After a long time just reading your posts, here's my first post:

Just for clarification: I'm studying electrical engineering in Germany. During your time at university, you have to work half a year as a intern to get some practical experience. So I'm in a position where I mainly have to say "yes" to work that is given to me. Also I'm working with a lot of PLC programmers, so I'm nearly the only one who programs non-PLC stuff at the department.

But now it's time for my rant (and also my most satisfying optimization ever). In the job interview for the internship, my task at the company was described as C# programmer. I only programmed C and Python before, but C# looked interesting and so I learned C# from ground up in the summer before the internship. I quite liked it and I was really happy on my first day of work. Then I was greeted with this message: "I know you are hired as C# programmer, but could you please look into this VBA program, it takes 55 seconds until it finishes its task and that's to slow". So I (midly angry because I had to do VBA and not C#) started the program and it was really horribly slow (it just created a table with certain contents from a very big imported symbol file). I then opened up the source code and immideately saw bad code. The guy who wrote it basically just clicked on the macro recording button and used the recorded mouse clicks in the source code. The code was like: Click on cell A1 -> copy cell A1 -> move to sheet XY -> click on cell A2 -> paste copied stuff and so on... I never 'programmed' in VBA before, so I used my knowledge of 'real' programming languages to do this task. After using some arrays and for-loops, which did not iterate over all the 1.000.000 unused cells after the last used one, the program took only 3 seconds after it finished the new table! Everybody was quite impressed, which led to much more VBA optimization... That was clearly not my goal haha :)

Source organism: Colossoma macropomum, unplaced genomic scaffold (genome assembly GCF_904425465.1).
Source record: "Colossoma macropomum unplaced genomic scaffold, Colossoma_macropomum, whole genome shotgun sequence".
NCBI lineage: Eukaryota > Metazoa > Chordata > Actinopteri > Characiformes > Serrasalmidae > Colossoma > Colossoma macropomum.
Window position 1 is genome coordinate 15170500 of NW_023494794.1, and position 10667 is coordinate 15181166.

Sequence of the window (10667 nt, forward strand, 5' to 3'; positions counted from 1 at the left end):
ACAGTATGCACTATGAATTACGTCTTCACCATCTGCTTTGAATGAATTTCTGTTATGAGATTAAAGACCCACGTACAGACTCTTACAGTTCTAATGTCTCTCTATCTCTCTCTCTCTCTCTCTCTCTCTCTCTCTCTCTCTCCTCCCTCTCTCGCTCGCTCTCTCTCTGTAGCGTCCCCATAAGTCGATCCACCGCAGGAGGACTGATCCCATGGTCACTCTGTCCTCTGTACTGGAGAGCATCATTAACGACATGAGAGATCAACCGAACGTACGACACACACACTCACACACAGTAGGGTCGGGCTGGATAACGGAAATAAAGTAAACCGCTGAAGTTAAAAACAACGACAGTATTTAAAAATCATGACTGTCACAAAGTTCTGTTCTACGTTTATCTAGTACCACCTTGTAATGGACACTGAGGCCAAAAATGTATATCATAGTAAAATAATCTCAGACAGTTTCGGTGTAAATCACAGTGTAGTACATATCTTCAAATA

• 2
    Moin and welcome to devRant!
  • 3
    Servus and thank you fellow german :)
  • 3
    @devbf Grüß Gott and Welcome! :D
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    @creep Habedere (bavarian for hello) and thank you :D
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    So scary how prevalent vba (and to a lesser extent vbs) still is in corporate environments nowadays. Guess some things will never change, unless MS somehow decides to fully drop support.
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    Yeah, I'm just going to apologize here. My previous post was a response to a completely different rant. No idea how it ended up here. Mea culpa :)
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    @krz1 the only point that VBA still exists is the fact that the average office Joe can write programmer as previous job in his CV :)
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    @sortoftested thought so, didn't seem to make sense :)
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